Latest in App store

Image credit:

App Store Lessons: No promo codes for apps rated 17+

Michael Jones

Developers whose apps meet the criteria for a 17+ rating in the App Store are now running into yet another roadblock, but this time it's not about getting their apps approved, it's about distributing them. Or, more specifically, distributing promo codes for them.

Typically, when a developer uploads a new version of an application to the App Store, they have the ability to create up to 50 promo codes, which they can then provide to media outlets for reviewing the application, give away to users in a contest, etc. Aside from some reasonable restrictions on their usage (you can't sell them, they expire after 28 days and are one-time use only), promo codes provide quite a bit of flexibility to developers of paid apps who wish to freely distribute their app to select individuals without having to worry about the hassles of exchanging device information and doing special ad-hoc builds.

So where is the problem? It's in the new app rating system that was released a few weeks ago. As it stands, neither the 3.0 software nor iTunes display parental warnings when using a promo code to purchase apps with a mature (17+) rating, so Apple has made the promo code functionality unavailable for apps that fall into that category. We were informed of this condition by a developer who prefers to remain anonymous.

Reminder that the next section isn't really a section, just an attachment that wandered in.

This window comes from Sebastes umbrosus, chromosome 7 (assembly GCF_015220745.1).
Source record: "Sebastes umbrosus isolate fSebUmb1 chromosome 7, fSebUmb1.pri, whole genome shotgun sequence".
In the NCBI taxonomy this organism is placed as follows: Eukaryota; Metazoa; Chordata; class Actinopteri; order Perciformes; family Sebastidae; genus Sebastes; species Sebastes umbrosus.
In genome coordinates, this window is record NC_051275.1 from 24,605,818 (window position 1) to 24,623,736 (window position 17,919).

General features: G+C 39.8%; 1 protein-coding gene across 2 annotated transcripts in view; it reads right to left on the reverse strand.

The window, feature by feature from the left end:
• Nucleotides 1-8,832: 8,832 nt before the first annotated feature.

This obviously puts developers of these apps in a bit of a bind, as well as eliminates the potential amount of sales that could come from being able to distribute promo copies. Developers in this position may be stuck doing ad-hoc builds or going back to the questionable practice of sending iTunes gift cards to reviewers.

And if you're thinking this just applies to the massive number of adult-oriented apps that have recently poured into the App Store, you're wrong. Apple specifies that any application that may contain high levels of offensive language, violence, sexual content, or references to drugs or alcohol receive a rating of 17+. But, according to Apple, apps that feature an embedded web browser or provide access to 3rd party content also automatically require the 17+ rating, regardless of the application's content or intended audience.

Here's hoping that Apple is already working on a solution to this, as the lost potential sales caused by this not only affect the developers of the individual apps, but the overall success of the App Store as well.

Update: Several developers have reported that they are now able to request promo codes for their 17+ rated apps. We have an updated post with details here.

From around the web

ear iconeye icontext filevr